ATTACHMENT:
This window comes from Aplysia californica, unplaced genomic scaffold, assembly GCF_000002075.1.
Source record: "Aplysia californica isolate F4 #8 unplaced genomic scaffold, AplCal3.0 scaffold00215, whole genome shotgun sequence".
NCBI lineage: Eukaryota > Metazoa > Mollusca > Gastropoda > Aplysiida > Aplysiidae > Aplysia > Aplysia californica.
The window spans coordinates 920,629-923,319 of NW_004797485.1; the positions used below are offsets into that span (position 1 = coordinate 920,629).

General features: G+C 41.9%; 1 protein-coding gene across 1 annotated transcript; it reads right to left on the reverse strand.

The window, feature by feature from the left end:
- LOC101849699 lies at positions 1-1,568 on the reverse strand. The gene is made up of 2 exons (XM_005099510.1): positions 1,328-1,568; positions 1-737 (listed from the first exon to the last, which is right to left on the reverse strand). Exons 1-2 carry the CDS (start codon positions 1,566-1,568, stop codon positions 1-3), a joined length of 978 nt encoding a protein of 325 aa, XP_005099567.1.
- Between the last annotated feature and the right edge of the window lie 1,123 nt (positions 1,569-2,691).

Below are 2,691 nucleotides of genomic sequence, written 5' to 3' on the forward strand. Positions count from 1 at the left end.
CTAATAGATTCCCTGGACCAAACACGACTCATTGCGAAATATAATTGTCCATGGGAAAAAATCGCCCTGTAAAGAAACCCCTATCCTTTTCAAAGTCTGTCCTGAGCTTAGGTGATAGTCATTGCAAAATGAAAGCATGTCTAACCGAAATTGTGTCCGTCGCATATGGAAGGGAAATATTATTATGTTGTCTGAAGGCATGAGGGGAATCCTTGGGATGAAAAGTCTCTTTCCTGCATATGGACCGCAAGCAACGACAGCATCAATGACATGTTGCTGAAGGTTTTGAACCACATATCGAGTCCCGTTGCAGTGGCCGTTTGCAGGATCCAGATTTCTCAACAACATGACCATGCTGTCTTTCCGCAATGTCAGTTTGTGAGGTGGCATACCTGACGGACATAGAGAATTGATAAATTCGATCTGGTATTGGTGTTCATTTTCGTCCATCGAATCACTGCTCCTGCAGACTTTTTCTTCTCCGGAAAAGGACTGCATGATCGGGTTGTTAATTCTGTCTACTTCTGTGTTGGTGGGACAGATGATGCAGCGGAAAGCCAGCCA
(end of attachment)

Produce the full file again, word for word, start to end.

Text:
This window comes from Aplysia californica, unplaced genomic scaffold, assembly GCF_000002075.1.
Source record: "Aplysia californica isolate F4 #8 unplaced genomic scaffold, AplCal3.0 scaffold00215, whole genome shotgun sequence".
NCBI lineage: Eukaryota > Metazoa > Mollusca > Gastropoda > Aplysiida > Aplysiidae > Aplysia > Aplysia californica.
The window spans coordinates 920,629-923,319 of NW_004797485.1; the positions used below are offsets into that span (position 1 = coordinate 920,629).

General features: G+C 41.9%; 1 protein-coding gene across 1 annotated transcript; it reads right to left on the reverse strand.

The window, feature by feature from the left end:
- LOC101849699 lies at positions 1-1,568 on the reverse strand. The gene is made up of 2 exons (XM_005099510.1): positions 1,328-1,568; positions 1-737 (listed from the first exon to the last, which is right to left on the reverse strand). Exons 1-2 carry the CDS (start codon positions 1,566-1,568, stop codon positions 1-3), a joined length of 978 nt encoding a protein of 325 aa, XP_005099567.1.
- Between the last annotated feature and the right edge of the window lie 1,123 nt (positions 1,569-2,691).

Below are 2,691 nucleotides of genomic sequence, written 5' to 3' on the forward strand. Positions count from 1 at the left end.
CTAATAGATTCCCTGGACCAAACACGACTCATTGCGAAATATAATTGTCCATGGGAAAAAATCGCCCTGTAAAGAAACCCCTATCCTTTTCAAAGTCTGTCCTGAGCTTAGGTGATAGTCATTGCAAAATGAAAGCATGTCTAACCGAAATTGTGTCCGTCGCATATGGAAGGGAAATATTATTATGTTGTCTGAAGGCATGAGGGGAATCCTTGGGATGAAAAGTCTCTTTCCTGCATATGGACCGCAAGCAACGACAGCATCAATGACATGTTGCTGAAGGTTTTGAACCACATATCGAGTCCCGTTGCAGTGGCCGTTTGCAGGATCCAGATTTCTCAACAACATGACCATGCTGTCTTTCCGCAATGTCAGTTTGTGAGGTGGCATACCTGACGGACATAGAGAATTGATAAATTCGATCTGGTATTGGTGTTCATTTTCGTCCATCGAATCACTGCTCCTGCAGACTTTTTCTTCTCCGGAAAAGGACTGCATGATCGGGTTGTTAATTCTGTCTACTTCTGTGTTGGTGGGACAGATGATGCAGCGGAAAGCCAGCCA